- Pre-mature wear caused by extended oil change intervals or the wrong viscosity oil. Normal engine oil pressure keeps the lifter filled and the correct oil maintains the proper body-to-cup oil clearances. However, if the owner changes to a higher viscosity oil, the thicker oil slows the flow of oil between the body and the cup during compression. That can cause an engine ticking noise. Similarly, if the oil is too thin, too much oil gets forced out between the body and cup, creating excessive valve lash, which also makes noise.
Obviously, neglecting oil changes causes pre-mature wear between the body and cup and between the roller and cam.
- Sludge and oil deposits in the oil gallery can reduce oil flow to the lifter, causing oil starvation. The lifter port can also accumulate debris and sludge. When an hydraulic lifter is starved for oil, it creates excessive valve lash and what you hear is metallic components crashing against each other.
- Lifter leakdown. When the engine shuts down, the lifters slowly leak oil out of the intake port. If too much oil leaks out, the engine will start with too much valve lash and that makes an engine ticking sound. As the oil pressure rises and refills the body, the noise diminishes. Excessive leakdown is caused by wear, using the wrong oil viscosity, and sludge or deposits.
- Improper valve lash
Whether you have a push rod engine or one with an overhead cam and
shim-style lifters, you must perform periodic adjustments to keep valve lash within specs. Valve lash is the clearance between the rocker arm and valve stem (push rod engine) or between the cam lobe and the shim (overhead cam engine). If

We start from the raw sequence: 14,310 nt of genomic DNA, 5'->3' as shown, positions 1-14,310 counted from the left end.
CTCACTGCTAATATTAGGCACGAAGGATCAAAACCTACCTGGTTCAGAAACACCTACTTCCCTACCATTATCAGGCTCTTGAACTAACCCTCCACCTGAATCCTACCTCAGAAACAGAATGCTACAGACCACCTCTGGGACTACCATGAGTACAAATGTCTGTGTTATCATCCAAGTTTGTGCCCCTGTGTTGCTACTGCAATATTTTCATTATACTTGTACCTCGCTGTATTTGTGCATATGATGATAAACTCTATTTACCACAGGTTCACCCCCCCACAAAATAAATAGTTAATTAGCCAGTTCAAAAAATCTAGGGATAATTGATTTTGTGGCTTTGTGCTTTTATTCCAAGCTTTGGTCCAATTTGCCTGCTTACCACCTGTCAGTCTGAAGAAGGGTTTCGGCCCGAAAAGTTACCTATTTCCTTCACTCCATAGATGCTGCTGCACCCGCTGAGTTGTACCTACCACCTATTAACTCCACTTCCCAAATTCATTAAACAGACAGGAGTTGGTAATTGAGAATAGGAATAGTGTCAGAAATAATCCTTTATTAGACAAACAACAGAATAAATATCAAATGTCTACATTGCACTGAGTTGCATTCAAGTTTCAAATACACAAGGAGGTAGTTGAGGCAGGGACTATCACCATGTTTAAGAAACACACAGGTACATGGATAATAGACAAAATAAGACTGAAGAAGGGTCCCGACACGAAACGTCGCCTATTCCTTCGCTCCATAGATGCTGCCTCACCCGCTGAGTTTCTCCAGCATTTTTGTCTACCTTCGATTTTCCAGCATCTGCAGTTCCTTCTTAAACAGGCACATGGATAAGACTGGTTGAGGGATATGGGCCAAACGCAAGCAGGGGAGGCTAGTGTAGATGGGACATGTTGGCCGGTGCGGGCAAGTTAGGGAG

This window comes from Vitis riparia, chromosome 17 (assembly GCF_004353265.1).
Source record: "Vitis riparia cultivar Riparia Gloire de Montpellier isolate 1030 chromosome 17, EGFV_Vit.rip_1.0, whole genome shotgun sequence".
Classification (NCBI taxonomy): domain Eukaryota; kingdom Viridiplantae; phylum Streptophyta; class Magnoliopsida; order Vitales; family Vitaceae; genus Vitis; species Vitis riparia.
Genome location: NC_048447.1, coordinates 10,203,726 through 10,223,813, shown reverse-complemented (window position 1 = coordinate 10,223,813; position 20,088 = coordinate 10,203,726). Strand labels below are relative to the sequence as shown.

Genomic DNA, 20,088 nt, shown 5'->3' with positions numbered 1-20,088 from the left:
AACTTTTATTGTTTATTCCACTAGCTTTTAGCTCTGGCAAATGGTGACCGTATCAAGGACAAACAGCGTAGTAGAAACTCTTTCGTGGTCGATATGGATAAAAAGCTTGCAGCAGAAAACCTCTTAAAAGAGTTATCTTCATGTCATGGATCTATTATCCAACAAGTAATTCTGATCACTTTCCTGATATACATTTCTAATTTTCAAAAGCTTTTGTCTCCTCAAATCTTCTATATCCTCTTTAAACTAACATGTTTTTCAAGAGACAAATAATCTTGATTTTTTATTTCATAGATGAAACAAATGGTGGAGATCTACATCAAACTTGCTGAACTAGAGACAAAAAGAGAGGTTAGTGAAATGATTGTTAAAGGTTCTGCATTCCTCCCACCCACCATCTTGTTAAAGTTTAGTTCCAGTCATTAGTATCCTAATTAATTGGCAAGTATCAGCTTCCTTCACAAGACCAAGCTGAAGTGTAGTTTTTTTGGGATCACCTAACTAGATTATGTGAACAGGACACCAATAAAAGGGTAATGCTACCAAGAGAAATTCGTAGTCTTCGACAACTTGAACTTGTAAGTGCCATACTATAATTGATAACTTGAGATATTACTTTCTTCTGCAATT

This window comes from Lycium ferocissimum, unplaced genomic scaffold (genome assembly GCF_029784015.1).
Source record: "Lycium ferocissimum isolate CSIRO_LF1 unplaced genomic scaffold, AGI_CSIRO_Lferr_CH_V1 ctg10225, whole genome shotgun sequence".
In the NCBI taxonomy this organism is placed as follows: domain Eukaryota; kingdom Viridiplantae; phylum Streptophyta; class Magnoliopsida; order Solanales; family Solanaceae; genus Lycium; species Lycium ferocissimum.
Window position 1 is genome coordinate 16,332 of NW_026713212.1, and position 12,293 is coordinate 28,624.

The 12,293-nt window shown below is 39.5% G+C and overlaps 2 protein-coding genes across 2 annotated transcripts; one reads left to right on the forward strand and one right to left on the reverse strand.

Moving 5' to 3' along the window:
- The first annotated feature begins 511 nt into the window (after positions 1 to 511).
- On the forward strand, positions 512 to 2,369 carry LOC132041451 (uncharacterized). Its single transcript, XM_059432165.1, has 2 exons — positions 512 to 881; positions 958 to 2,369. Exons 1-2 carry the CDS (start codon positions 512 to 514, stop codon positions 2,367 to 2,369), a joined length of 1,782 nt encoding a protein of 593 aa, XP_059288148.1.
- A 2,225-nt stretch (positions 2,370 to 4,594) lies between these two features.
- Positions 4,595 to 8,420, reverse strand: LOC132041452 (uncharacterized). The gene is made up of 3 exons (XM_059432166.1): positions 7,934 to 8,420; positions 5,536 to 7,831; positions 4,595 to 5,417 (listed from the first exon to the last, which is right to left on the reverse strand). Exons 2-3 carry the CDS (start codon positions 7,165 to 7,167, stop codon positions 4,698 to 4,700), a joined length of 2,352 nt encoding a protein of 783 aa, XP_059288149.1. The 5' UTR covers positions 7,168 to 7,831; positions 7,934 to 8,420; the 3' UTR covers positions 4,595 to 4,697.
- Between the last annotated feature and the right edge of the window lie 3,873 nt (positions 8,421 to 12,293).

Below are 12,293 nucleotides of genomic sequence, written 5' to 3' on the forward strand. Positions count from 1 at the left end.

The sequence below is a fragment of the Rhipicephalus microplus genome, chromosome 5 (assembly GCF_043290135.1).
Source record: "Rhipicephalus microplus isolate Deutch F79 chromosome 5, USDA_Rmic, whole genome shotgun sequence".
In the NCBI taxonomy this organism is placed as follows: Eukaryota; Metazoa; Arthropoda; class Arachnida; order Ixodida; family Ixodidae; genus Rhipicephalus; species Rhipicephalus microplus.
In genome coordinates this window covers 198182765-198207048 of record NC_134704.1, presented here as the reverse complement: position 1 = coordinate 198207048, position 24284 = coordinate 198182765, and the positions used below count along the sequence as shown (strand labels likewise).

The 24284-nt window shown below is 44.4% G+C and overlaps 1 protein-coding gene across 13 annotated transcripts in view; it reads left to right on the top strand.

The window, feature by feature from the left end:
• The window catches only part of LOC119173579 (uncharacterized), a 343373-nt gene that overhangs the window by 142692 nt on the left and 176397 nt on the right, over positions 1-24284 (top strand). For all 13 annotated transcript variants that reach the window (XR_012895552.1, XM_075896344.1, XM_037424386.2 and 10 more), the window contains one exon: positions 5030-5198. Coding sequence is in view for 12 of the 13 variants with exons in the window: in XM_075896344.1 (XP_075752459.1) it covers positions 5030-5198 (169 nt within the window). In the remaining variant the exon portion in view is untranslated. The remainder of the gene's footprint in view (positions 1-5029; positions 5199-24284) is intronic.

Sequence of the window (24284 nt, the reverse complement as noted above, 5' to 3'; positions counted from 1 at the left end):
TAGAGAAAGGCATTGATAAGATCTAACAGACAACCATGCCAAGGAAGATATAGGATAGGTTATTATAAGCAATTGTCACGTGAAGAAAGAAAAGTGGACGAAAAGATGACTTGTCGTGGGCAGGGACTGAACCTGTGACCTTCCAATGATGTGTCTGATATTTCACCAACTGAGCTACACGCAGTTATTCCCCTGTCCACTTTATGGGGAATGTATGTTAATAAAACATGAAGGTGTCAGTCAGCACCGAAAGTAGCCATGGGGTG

the valve lash is off, you’ll get an engine ticking noise. This is also called a tappet noise.
- Low oil pressure
Crankshaft, camshafts, and piston rods ride on a cushion of oil film. The oil pump pushes oil into the bearings and the oil squirts out of the bearings at a certain rate of flow. The rate of flow depends on engine temperature, RPM, and torque. Stomp on the pedal and the extra torque squishes more oil out of the clearance. However, engineers design the lubrication system to account for all these conditions. In other words, the pump should always provide enough oil pressure and flow to maintain oil film strength between parts. Low oil pressure and lack of flow can cause engine ticking noise. Also, the wrong oil filter can reduce pressure or flow to the point where you encounter slight loss of pressure.
- Exhaust leaks
An exhaust leak can sound like a low rumble, but it can also sound just like and engine ticking noise.
- Ping knock
Detonation or ping/knock is caused by using the wrong gas or from carbon buildup. It is most noticeable when the engine is under heavy load.
- Spark plug wire/coil arcing
When spark plug wires or coil-on-plug boots
deteriorate, the high voltage arcs from the wire to the nearest metal component. This arcing sounds just like an engine ticking noise.
Diagnosing the cause
I could go into all kinds of specialized techniques, but the easiest way to nail down the cause of your engine ticking noise is to use and automotive stethoscope. Read this article to learn how to use one.
©, 2015 Rick Muscoplat
Posted on by Rick Muscoplat